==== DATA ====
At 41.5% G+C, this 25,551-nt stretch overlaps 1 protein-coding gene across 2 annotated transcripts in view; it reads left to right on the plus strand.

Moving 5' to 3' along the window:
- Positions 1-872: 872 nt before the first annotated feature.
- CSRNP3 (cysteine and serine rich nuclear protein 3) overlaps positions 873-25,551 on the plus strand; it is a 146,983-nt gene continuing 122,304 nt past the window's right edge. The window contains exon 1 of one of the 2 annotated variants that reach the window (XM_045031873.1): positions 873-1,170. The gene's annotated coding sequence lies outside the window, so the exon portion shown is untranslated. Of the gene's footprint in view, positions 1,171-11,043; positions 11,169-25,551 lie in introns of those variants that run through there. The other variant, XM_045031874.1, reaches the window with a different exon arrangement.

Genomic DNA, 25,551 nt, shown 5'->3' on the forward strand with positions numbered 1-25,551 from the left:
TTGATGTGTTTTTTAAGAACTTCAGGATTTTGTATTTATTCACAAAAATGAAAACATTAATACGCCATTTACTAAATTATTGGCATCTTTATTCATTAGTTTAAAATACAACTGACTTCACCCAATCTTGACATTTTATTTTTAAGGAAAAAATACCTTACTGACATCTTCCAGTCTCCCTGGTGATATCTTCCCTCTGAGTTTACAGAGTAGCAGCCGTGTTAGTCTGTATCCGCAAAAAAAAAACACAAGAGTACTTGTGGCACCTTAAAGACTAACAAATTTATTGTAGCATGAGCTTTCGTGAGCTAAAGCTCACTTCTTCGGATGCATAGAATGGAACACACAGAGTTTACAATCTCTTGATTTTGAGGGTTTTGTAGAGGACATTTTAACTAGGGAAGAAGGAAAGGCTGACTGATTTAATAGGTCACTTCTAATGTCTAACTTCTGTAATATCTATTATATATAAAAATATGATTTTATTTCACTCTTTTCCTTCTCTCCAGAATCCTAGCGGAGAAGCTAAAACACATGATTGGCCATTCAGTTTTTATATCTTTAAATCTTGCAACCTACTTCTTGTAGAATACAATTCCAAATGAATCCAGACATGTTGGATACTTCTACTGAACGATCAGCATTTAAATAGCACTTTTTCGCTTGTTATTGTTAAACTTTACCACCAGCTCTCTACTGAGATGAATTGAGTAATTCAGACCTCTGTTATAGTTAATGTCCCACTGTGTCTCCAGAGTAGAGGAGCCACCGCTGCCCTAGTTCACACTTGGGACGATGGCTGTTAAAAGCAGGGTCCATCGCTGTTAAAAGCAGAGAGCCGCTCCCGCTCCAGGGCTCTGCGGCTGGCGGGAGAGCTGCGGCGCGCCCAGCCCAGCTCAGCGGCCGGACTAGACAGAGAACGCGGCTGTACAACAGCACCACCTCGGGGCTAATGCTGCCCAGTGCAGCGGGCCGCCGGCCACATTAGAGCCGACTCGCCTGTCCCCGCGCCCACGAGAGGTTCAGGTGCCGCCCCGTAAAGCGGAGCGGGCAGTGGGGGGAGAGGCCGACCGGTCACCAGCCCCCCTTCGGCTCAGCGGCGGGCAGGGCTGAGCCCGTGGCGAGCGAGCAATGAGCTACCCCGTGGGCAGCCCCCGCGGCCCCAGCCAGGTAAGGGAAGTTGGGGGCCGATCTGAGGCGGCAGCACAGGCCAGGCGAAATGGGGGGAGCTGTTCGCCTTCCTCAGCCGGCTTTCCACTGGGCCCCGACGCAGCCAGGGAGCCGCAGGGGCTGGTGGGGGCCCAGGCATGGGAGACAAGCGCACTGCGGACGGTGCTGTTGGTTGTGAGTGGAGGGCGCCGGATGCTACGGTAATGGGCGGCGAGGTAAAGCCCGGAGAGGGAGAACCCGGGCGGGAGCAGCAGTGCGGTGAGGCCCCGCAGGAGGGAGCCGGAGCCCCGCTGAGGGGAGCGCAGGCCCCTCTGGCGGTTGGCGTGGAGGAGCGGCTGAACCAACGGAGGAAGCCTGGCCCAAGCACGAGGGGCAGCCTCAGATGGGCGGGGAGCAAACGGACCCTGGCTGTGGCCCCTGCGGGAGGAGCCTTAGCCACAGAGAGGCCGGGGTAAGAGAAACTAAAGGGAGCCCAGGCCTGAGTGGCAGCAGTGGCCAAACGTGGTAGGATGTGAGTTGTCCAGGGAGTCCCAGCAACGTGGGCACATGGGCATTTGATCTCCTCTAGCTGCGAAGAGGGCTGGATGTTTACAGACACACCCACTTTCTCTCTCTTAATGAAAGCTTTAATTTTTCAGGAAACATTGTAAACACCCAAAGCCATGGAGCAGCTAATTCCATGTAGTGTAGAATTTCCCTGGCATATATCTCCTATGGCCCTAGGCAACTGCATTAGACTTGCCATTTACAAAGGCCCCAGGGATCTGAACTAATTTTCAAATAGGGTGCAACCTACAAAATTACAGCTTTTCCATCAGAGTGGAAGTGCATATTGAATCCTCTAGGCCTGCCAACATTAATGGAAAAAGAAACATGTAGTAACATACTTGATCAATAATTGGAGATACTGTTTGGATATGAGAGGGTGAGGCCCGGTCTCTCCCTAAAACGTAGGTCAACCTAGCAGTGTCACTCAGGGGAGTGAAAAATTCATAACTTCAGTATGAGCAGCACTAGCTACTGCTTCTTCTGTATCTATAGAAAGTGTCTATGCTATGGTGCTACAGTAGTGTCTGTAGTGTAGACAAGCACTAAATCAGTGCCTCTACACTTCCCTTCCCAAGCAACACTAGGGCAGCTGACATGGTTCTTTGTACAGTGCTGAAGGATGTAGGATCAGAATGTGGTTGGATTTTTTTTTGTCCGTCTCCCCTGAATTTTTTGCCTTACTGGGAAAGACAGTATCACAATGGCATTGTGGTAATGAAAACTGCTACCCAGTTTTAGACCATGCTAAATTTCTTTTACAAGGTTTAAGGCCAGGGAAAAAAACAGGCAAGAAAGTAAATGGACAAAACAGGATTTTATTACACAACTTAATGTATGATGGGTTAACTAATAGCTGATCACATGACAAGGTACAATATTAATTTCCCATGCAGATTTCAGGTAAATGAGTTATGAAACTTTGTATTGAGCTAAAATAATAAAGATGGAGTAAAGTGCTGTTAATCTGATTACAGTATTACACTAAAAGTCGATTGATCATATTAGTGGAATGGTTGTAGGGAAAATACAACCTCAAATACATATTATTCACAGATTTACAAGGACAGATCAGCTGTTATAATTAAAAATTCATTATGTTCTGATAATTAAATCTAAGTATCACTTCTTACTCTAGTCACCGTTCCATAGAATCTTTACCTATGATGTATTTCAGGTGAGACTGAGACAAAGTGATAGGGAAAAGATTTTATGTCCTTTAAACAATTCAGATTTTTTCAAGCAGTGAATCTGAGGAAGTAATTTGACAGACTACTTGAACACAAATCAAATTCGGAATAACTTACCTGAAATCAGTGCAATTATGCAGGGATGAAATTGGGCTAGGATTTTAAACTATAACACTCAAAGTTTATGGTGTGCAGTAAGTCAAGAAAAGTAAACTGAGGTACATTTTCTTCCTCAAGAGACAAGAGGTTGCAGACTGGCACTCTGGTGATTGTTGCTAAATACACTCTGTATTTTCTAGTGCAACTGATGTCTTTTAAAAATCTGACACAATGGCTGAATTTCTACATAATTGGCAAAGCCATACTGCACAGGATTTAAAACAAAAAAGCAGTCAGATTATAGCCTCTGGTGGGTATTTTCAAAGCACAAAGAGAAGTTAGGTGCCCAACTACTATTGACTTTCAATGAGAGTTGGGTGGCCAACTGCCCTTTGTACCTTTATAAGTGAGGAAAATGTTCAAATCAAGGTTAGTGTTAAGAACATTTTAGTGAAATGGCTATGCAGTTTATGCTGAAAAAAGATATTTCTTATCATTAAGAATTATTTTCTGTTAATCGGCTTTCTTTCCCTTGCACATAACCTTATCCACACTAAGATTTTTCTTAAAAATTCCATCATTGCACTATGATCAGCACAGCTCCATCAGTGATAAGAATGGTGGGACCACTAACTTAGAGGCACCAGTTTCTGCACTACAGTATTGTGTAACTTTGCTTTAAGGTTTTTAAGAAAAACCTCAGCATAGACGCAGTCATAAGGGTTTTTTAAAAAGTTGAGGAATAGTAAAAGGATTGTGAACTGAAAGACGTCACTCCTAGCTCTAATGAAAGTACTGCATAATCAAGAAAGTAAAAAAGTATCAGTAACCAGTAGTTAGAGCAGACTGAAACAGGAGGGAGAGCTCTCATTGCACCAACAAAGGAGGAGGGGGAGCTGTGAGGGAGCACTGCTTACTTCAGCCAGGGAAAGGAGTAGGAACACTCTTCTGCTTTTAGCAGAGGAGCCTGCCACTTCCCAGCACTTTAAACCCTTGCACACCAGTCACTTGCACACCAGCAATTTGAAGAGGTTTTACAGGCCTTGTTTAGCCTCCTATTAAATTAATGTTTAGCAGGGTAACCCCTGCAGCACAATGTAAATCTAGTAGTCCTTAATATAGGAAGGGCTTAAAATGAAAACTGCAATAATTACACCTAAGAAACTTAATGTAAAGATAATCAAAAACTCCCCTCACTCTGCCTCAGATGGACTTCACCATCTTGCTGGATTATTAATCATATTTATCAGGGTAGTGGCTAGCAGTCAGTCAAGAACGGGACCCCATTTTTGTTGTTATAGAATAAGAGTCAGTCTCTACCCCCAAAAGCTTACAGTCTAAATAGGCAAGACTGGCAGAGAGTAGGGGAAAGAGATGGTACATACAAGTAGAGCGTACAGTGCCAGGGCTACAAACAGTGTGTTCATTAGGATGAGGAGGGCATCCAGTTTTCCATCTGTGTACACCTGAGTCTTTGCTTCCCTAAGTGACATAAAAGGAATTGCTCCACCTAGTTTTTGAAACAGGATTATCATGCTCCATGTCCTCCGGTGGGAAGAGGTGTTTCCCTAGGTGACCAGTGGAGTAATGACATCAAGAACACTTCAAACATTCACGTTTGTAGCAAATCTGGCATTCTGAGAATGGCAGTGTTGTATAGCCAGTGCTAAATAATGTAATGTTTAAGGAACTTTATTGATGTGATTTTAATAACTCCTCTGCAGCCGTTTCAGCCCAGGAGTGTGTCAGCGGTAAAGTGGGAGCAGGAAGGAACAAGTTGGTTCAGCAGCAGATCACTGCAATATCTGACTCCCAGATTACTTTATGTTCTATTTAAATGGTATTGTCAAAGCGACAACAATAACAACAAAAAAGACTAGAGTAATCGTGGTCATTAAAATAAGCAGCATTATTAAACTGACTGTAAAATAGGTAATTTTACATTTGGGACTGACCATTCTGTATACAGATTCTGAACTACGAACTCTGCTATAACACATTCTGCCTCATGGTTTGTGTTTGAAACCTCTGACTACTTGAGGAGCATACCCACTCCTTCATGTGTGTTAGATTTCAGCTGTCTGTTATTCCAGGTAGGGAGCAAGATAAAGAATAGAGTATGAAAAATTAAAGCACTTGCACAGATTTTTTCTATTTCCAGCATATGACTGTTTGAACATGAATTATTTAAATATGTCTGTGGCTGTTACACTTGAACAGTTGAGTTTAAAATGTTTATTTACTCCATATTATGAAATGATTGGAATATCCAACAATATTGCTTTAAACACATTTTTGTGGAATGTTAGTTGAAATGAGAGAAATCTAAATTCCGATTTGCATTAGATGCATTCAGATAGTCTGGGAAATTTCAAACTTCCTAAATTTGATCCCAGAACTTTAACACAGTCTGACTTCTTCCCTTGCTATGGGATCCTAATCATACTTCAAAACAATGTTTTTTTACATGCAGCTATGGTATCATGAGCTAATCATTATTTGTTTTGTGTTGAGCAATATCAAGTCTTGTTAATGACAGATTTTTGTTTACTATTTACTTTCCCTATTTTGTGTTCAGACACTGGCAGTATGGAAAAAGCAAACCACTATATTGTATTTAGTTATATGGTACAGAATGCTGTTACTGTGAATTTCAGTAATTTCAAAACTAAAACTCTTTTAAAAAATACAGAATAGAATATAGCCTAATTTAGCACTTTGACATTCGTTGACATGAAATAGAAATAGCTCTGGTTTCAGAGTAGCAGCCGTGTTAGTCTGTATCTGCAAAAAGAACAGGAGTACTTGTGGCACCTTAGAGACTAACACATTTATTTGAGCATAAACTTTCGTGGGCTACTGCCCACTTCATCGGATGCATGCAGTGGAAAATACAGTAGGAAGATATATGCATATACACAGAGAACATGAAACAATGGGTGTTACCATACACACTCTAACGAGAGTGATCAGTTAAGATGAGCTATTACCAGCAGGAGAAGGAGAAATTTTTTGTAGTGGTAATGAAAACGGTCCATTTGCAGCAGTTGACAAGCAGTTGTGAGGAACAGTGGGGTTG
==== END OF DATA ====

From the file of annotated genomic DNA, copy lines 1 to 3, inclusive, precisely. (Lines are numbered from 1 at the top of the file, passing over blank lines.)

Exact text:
At 41.5% G+C, this 25,551-nt stretch overlaps 1 protein-coding gene across 2 annotated transcripts in view; it reads left to right on the plus strand.

Moving 5' to 3' along the window:
- Positions 1-872: 872 nt before the first annotated feature.